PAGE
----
While blockchain integration on this scale isn’t likely to be achieved any time soon—and we’ll discuss why—the technology has the potential to streamline our interactions with data across a wide variety of industries, including insurance.

How can blockchain be used in insurance?

Blockchain can be used in the insurance industry any time data needs to be available to or updated by multiple parties on demand. Let’s look at some examples how blockchain could improve insurance operations:

  1. Certificates of Insurance. Because certificates need to be distributed to multiple stakeholders quickly and efficiently, they are an ideal use case for blockchain. Rather than mailing physical copies to a worksite leader, bank, insured, or carrier, as is commonly done today, each could be granted access to the block containing the certificate.
  2. Accounting. Due to its chronological structure, blockchain is ideal for tracking transactional information, as participants can follow the chain to understand the flow of funds. This could be especially useful for tracking direct billing and agency commissions. If an agency suspects they are not receiving the commissions they deserve, for instance, they could simply view the blockchain to determine how much premium the carrier received and compare it with the commission.
  3. Health Insurance. As mentioned earlier, healthcare providers, insurers, and insureds stand to become some of the biggest beneficiaries of blockchain technology. In addition to making health information easier to track, smart contracts, which trigger an action when predefined conditions are met, could enable carriers to pay out claims and other costs automatically.

Why insurance won’t be quick to adopt blockchain

Although blockchain sounds impressive, it is unlikely the insurance industry and others will embrace it on a large scale any time soon. Here are three reasons why.

1.Lack of Standards

Although industry consortiums RiskBlock Alliance and Blockchain Insurance Industry Initiative (B3i) joined an ACORD project to establish standards for blockchain in insurance in 2018, as of yet, none are firmly established. Without clear guidance and rules for implementation, blockchain will struggle to be accepted throughout the industry.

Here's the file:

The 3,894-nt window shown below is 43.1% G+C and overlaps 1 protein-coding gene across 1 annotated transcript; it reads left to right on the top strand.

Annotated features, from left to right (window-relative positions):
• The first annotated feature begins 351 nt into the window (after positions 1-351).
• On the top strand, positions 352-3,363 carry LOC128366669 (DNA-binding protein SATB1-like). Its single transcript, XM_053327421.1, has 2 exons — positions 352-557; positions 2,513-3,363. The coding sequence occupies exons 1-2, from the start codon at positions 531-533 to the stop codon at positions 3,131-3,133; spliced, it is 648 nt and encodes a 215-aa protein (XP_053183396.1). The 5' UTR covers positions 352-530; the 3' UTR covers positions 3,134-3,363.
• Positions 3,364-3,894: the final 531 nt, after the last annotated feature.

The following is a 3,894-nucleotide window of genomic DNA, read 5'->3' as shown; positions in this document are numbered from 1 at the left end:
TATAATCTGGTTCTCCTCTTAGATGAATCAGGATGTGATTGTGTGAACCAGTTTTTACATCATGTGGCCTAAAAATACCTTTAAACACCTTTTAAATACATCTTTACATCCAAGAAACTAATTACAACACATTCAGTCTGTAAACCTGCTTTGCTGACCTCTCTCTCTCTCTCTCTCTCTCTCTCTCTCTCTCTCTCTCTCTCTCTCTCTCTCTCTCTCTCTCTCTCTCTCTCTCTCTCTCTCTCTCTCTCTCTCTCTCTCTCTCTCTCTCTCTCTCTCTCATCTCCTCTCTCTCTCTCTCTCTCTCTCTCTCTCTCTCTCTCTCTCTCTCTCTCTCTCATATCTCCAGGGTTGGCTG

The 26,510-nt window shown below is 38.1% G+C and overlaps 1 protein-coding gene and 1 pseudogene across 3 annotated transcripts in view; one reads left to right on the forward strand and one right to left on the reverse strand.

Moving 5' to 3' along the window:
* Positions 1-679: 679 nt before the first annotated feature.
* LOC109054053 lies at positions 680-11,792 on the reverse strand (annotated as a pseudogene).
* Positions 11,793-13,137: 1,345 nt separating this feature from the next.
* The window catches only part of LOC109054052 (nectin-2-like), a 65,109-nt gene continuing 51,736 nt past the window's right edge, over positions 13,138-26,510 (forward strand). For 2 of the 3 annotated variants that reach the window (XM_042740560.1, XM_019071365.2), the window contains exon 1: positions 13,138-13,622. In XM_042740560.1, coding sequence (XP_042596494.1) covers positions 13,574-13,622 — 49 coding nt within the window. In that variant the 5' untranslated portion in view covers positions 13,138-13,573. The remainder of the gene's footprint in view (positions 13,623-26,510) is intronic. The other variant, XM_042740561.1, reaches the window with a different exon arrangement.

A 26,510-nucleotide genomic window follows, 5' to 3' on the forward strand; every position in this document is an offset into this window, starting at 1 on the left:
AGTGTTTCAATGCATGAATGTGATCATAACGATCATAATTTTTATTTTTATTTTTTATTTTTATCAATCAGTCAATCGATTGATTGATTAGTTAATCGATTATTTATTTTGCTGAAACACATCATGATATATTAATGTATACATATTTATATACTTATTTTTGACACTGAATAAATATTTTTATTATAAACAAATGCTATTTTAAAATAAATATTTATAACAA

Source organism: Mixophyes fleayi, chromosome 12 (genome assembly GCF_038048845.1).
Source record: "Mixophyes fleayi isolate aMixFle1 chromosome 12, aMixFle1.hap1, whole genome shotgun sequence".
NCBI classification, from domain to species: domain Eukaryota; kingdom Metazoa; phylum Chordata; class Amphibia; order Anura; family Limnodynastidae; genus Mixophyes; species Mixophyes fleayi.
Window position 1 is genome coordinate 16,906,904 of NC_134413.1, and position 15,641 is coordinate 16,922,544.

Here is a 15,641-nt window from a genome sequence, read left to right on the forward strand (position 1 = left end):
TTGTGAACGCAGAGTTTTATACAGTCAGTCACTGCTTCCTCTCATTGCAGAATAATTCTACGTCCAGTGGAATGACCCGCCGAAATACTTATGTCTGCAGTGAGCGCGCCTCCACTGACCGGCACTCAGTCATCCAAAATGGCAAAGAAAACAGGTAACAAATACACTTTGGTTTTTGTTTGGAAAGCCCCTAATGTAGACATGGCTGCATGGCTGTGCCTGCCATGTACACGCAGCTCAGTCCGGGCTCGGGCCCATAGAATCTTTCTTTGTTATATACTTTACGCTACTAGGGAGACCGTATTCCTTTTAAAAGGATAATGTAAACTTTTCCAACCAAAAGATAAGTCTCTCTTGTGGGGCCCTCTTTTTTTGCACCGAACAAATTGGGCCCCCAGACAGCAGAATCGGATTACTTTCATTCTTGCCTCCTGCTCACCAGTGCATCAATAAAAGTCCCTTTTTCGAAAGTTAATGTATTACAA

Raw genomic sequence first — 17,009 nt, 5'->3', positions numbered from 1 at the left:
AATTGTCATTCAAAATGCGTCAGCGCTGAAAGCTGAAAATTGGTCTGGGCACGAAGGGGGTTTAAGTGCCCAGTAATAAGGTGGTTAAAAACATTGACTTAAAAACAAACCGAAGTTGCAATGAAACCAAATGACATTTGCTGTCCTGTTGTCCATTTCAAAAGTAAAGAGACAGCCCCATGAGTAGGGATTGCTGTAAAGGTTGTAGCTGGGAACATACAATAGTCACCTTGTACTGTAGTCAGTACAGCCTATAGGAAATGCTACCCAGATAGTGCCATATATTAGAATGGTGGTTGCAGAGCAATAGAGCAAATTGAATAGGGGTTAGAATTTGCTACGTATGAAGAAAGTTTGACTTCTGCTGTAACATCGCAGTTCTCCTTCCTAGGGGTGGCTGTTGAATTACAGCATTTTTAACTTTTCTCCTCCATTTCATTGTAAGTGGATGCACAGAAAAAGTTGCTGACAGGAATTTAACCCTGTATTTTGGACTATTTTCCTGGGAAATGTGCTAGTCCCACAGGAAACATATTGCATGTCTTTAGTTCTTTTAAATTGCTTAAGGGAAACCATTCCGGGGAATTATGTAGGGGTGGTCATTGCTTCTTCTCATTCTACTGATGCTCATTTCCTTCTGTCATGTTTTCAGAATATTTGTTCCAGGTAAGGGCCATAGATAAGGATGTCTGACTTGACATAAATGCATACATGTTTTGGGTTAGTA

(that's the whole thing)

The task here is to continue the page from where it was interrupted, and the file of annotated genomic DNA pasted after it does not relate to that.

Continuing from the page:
When it comes to data, companies often prefer full ownership. For blockchain to succeed, we will need to leave this attitude at the door. To illustrate why, let’s imagine there are two different hospital networks, A and B, each with their own patient data blockchain. A patient normally visits facilities within network A, but becomes injured while out of state, necessitating a visit to network B. Now, potentially vital data is stuck within network A’s blockchain, which isn’t compatible with network B’s. In other words, we arrive a similar problem to what already exists with today’s centralized databases, where information frequently becomes trapped within individual organizations.


Perhaps the greatest hurdle to blockchain adoption is that many companies simply aren’t sure whether they need it. According to a Deloitte survey this year, 55% of business leaders consider blockchain to be a top priority for their organization, yet 54% of respondents also believe the technology is overhyped. Indeed, blockchain won’t be applicable everywhere, and even in the event it becomes widespread, it won’t replace legacy databases entirely.

This technology has great potential for adding security and accessibility to insurance data management, so keep an eye out in the next 3-5 years.

See more from our Insurtech 101 series: